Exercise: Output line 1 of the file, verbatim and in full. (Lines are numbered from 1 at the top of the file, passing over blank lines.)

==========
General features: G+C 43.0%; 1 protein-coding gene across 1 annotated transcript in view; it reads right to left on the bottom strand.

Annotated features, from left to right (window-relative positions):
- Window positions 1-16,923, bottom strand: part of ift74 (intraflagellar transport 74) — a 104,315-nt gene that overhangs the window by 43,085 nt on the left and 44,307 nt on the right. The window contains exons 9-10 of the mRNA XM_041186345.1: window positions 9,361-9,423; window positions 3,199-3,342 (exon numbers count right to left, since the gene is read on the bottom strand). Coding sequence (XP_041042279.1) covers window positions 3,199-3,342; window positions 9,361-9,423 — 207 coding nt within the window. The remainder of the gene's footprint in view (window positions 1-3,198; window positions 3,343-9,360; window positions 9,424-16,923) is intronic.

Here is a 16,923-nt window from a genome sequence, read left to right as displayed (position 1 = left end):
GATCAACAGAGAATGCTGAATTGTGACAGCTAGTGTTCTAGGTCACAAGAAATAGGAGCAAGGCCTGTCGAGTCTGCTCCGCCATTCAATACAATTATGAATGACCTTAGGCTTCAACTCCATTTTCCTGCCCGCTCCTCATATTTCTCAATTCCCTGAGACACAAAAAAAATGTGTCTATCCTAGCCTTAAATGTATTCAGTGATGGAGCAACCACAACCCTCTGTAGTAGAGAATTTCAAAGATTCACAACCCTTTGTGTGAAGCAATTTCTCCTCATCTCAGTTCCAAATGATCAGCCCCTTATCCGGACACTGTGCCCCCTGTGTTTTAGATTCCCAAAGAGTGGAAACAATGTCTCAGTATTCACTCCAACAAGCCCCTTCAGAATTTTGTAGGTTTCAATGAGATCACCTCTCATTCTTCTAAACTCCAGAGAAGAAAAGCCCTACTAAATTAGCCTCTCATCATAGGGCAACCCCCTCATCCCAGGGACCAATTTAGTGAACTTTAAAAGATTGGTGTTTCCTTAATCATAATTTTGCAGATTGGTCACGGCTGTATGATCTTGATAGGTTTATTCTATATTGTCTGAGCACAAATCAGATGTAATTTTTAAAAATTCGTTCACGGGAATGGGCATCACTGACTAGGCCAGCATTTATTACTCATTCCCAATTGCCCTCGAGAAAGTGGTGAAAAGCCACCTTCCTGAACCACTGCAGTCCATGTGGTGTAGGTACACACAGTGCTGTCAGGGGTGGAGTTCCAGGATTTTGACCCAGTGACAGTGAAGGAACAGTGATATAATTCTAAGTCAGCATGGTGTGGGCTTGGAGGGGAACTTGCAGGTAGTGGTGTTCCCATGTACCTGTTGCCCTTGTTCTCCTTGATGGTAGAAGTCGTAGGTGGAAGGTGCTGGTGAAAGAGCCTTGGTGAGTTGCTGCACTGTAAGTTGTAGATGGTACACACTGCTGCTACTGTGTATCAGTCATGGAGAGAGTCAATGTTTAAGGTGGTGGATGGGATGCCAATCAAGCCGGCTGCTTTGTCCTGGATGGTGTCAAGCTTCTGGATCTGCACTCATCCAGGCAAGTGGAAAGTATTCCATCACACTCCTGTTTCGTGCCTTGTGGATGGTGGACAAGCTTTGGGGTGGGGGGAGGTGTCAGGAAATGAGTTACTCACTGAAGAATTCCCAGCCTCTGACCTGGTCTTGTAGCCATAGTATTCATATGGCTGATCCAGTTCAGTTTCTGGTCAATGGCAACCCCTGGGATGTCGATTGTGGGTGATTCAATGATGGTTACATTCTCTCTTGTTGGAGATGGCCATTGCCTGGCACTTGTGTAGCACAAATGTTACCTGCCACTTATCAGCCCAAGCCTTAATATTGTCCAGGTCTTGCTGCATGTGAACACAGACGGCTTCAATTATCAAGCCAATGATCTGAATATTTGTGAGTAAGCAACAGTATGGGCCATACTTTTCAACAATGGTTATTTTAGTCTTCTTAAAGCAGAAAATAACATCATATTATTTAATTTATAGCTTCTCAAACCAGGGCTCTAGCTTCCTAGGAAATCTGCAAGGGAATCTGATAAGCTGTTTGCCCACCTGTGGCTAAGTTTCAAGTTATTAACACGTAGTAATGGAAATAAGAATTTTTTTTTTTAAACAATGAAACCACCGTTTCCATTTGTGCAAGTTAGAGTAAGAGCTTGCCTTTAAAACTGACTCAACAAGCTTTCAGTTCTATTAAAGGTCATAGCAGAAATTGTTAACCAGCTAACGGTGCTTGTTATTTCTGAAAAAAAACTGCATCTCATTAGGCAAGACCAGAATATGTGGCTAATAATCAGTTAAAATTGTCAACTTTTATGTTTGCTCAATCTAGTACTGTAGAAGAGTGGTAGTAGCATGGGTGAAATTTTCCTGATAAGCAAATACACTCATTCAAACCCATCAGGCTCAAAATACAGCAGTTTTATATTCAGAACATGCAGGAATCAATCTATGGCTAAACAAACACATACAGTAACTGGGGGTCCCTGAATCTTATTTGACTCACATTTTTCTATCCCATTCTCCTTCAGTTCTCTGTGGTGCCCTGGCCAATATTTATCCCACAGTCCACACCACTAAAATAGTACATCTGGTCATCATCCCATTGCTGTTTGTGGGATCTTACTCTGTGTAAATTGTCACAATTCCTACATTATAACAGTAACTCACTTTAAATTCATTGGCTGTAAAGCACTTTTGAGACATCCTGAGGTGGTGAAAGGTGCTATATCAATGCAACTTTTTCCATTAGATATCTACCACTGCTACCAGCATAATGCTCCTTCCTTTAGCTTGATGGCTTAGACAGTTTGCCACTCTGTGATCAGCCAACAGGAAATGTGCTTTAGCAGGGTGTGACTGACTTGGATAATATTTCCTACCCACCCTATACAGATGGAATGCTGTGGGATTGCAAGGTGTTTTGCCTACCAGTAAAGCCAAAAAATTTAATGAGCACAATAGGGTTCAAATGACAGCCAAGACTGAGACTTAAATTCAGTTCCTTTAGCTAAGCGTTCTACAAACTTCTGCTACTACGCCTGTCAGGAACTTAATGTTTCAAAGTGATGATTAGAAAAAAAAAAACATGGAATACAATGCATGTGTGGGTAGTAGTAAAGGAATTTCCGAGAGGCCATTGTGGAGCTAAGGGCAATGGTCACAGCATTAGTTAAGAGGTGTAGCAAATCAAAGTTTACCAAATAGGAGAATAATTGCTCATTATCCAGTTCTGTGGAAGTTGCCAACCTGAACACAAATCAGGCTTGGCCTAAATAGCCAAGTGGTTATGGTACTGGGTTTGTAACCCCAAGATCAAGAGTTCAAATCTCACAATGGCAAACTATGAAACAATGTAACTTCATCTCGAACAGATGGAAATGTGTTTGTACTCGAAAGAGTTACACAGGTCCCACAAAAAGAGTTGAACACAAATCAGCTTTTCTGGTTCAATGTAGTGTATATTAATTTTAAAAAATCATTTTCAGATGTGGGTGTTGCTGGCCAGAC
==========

General features: G+C 43.0%; 1 protein-coding gene across 1 annotated transcript in view; it reads right to left on the bottom strand.